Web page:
How Do I Promote More Women into Leadership?
Thanks for asking, because it does take a conscious effort (otherwise we wouldn’t be having this discussion, would we?). After I briefly give you some “whys,” I’ll share ideas on “hows” that I’ve learned over my 3 years with the amazing community of #GirlsClub.
Tiny-tiny bit of background and a brief disclaimer first: This is not scientifically nor academically backed research. I’ll cite an actual stat if I use it, but the rest is what I’ve gathered through surveys, group conversations, and 1:1 chats with our #GirlsClub community.
The #GirlsClub community is approximately 10,000+ women and men spanning the globe with nearly 50% of members in revenue-related roles. Only 13% of our community are rep-level, with over 70% at director and above. Company sizes are 1 to 100,000 and in every imaginable industry. They were drawn to #GirlsClub for our confidence-building curriculum, the management certification program, and the community of strong leaders intent on helping each other and solving this exact problem.
Why Promote More Women?
Harvard Business Review reports that companies with women in senior leadership have 35% higher Return on Equity, and the Catalyst Group reported that women score higher than men in leadership competencies. But even if someone’s simply clued you in that your top levels are lacking, take heart that helping more women promote to the top will also dramatically improve the women applying at entry-level (See our blog here about recruiting and hiring more women).
If you’ve Googled this because someone told you to go improve diversity, you might enjoy learning that women have been proven to hire more diverse teams. Therefore promoting several women this year is like planting diversity seeds for your future. I’ll stop short of boring you with all the statistics on why diverse teams have better employee engagement, results, etc. Smarter people have written about this.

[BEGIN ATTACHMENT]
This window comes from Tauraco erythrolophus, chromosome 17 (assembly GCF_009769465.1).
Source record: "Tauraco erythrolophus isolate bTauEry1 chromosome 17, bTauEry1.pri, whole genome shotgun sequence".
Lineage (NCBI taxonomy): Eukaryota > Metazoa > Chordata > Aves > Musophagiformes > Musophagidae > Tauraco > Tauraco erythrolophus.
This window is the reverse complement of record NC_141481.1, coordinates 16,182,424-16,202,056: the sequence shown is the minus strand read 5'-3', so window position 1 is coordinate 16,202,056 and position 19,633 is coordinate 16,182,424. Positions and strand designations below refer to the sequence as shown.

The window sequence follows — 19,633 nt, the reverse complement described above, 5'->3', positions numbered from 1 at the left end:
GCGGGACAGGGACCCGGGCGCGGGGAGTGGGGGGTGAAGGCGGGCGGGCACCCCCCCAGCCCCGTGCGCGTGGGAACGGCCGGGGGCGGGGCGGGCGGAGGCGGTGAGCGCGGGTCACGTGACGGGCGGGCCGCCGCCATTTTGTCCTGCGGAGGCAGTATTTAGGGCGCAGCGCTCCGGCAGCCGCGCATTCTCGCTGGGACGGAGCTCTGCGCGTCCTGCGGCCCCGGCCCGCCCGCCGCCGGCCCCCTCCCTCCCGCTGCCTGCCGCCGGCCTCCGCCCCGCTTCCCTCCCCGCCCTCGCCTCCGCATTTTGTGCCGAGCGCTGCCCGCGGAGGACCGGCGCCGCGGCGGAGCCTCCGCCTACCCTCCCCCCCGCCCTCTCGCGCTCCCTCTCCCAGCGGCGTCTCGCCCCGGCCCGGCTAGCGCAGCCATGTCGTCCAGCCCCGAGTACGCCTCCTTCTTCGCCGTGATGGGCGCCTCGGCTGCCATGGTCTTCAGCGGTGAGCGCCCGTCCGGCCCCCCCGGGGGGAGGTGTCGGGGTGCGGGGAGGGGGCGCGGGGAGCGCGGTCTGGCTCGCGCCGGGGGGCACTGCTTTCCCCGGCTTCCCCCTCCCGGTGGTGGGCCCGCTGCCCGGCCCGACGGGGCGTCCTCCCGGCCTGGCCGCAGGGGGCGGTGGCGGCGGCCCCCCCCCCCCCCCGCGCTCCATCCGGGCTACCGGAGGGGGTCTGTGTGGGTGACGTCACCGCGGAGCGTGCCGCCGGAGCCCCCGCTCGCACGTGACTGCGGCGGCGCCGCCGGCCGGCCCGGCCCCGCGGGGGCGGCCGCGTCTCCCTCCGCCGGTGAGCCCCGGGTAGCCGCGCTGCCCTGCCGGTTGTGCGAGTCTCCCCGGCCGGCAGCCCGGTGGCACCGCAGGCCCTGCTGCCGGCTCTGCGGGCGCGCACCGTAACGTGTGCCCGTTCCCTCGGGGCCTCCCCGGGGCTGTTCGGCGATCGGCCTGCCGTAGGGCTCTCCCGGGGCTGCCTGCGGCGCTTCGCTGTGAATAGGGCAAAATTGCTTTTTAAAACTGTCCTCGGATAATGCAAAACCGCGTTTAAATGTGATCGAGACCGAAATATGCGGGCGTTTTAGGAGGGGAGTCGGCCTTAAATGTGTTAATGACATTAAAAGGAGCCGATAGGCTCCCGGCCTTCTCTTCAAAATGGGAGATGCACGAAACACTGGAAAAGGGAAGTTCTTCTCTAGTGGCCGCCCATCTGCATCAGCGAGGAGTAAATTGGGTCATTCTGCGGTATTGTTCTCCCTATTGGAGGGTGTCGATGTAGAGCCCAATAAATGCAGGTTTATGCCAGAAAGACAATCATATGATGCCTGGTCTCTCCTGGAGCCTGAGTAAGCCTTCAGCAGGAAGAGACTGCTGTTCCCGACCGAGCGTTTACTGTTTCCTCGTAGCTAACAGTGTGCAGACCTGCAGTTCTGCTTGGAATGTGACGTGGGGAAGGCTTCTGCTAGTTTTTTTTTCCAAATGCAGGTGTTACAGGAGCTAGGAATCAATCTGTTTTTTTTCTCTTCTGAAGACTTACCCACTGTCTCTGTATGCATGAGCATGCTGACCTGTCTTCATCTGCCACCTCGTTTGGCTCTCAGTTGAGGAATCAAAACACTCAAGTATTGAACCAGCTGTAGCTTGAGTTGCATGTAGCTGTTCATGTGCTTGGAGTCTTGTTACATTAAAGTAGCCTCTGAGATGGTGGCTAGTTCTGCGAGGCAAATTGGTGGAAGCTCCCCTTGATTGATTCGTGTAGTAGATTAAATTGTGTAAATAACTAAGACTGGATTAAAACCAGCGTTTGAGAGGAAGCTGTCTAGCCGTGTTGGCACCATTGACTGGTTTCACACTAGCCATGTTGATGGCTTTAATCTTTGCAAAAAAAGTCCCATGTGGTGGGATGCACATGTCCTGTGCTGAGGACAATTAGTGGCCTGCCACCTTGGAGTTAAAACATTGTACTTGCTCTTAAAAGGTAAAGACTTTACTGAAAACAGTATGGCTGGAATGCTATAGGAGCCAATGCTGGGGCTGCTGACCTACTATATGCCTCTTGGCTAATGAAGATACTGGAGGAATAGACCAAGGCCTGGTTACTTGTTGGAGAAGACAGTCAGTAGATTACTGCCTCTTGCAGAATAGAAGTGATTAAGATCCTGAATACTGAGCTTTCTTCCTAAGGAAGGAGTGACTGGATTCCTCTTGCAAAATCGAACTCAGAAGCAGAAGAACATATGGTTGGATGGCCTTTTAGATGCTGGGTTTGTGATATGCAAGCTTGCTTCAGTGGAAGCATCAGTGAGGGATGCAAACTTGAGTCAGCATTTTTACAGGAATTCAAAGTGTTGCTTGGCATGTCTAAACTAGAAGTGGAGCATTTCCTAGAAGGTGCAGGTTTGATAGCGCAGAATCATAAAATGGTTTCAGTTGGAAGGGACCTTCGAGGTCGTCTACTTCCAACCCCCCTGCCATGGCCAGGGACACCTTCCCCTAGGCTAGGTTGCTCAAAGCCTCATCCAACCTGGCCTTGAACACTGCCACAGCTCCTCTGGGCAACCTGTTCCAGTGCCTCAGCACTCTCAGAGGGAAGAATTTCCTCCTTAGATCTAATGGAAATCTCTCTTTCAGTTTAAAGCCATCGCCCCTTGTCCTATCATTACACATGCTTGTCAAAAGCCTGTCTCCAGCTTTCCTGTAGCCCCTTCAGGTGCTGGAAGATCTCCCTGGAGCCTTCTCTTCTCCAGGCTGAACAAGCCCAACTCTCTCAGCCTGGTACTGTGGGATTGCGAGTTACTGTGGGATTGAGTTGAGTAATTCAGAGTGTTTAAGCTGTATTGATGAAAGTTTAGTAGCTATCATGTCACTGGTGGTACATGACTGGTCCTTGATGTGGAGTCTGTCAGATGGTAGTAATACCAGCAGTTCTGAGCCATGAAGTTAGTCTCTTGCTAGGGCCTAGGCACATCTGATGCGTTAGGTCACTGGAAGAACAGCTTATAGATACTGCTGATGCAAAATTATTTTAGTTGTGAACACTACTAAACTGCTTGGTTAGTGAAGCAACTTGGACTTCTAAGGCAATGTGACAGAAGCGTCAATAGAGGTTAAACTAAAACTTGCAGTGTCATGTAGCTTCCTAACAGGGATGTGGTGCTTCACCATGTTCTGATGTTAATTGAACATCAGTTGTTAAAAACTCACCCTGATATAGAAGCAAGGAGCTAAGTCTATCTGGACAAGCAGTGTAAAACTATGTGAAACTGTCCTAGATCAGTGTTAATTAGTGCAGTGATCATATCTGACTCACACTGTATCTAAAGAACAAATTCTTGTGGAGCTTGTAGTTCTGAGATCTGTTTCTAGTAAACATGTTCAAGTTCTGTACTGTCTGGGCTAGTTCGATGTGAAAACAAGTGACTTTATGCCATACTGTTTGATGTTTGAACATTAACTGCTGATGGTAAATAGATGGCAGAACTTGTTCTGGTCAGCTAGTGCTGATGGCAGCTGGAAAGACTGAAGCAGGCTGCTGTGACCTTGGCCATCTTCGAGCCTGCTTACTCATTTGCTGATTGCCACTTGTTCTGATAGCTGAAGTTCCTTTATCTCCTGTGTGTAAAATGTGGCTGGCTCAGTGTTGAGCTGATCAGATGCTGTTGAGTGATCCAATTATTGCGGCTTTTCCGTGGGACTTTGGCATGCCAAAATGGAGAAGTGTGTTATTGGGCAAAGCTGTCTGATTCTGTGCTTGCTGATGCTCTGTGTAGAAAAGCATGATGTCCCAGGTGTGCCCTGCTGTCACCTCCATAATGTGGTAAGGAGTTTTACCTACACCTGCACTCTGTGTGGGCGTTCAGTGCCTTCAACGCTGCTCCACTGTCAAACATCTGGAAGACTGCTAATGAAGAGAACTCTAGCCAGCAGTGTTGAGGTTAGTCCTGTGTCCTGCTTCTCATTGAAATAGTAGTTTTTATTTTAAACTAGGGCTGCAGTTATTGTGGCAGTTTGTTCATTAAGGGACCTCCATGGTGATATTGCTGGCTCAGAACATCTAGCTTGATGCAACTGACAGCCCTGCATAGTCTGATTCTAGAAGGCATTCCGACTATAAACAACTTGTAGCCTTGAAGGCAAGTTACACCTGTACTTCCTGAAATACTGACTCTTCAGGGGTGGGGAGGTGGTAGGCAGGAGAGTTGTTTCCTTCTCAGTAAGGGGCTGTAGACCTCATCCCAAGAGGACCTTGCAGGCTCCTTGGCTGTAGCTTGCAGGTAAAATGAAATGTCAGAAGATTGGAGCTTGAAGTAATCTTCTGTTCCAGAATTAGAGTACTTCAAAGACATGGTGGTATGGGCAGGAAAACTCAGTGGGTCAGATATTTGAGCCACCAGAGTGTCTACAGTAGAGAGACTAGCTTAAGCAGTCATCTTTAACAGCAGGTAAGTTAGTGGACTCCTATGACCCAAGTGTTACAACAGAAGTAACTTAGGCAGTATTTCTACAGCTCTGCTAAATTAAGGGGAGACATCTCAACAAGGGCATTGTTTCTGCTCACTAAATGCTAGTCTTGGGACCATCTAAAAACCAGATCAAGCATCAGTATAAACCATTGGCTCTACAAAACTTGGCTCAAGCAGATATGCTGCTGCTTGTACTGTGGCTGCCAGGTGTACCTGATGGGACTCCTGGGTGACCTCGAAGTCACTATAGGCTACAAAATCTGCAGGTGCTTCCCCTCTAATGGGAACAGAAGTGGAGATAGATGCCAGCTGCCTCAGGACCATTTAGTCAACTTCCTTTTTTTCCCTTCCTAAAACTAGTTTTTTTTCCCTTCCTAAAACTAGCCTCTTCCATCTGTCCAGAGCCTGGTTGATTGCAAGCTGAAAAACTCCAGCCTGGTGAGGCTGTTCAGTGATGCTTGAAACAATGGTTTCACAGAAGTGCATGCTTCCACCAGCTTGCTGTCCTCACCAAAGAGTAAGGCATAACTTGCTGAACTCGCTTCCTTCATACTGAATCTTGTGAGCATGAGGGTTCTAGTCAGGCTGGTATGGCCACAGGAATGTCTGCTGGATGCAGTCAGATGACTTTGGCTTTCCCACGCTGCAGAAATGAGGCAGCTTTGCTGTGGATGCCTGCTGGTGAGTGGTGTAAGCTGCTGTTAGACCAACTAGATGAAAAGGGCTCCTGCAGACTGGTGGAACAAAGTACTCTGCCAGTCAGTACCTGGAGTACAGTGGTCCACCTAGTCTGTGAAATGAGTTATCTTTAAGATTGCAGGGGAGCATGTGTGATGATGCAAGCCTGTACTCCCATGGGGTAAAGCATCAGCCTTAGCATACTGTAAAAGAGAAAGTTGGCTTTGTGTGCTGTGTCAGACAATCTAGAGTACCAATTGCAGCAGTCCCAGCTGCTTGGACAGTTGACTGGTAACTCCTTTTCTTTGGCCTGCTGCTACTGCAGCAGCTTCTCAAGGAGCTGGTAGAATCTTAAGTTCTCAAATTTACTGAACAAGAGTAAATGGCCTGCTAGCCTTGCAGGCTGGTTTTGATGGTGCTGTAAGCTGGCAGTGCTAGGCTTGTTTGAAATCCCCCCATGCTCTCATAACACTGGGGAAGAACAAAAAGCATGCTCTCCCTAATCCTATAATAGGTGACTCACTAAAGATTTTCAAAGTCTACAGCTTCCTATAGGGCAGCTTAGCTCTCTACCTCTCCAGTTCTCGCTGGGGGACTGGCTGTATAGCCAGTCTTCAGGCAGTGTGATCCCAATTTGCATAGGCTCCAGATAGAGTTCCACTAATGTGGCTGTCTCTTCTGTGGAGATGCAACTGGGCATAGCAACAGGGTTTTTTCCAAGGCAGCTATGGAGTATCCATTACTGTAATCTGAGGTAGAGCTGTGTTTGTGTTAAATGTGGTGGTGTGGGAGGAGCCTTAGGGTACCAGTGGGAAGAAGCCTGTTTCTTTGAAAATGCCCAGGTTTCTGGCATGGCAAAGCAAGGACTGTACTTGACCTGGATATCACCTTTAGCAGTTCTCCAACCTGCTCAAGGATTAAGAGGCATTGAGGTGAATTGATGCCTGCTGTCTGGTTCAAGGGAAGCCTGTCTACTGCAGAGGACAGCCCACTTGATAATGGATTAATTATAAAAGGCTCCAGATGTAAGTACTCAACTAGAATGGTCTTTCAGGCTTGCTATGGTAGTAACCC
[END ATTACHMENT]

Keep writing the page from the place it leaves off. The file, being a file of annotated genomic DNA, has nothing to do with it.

How To Promote More Women?
Promoting women is a sales vs. a marketing play. A job posting (marketing) is enough to fill the funnel with men. But women require a short conversation before applying (sales). This 1:1 touch allows us to solve for multiple barriers (perceived or real):
- Women will not apply unless they believe they can already do the job. Whereas men will apply if they perceive themselves to have 60% of the job requirements, women wait for 100%. How is this possible if they haven’t done the job before you ask? It isn’t. Your utter lack of female applicants should prove the point. A conversation will help explain that perfection is not required from day one, and that on the job learning, shadowing, coaching, HELP is available and expected. Want to read the study? Click here to read about the HP Confidence Gap.
- Women often perceive bias – even if none exists. If most of your current _____(insert promotion title here) are not women, it’s hard for us to comprehend that we have an equal shot. Remember, we don’t see the number who apply.
- Doubt. Although men also experience self doubt, it’s much more prevalent and arresting in women. I’ve watched first-hand as hundreds of mega-talented women doubt their ambition and skills when considering a promotion. A short meeting allows you to provide encouragement, and I can’t overstate how powerful this is. Try, “You do excellent work and I’d love it if you would consider management. I think you have what it takes to be a great leader here.“ Be ready for a few possible tears, she probably hasn’t heard this before, and it’s not what she’s saying in her head. Then stand back, because she may just take off like a rocket.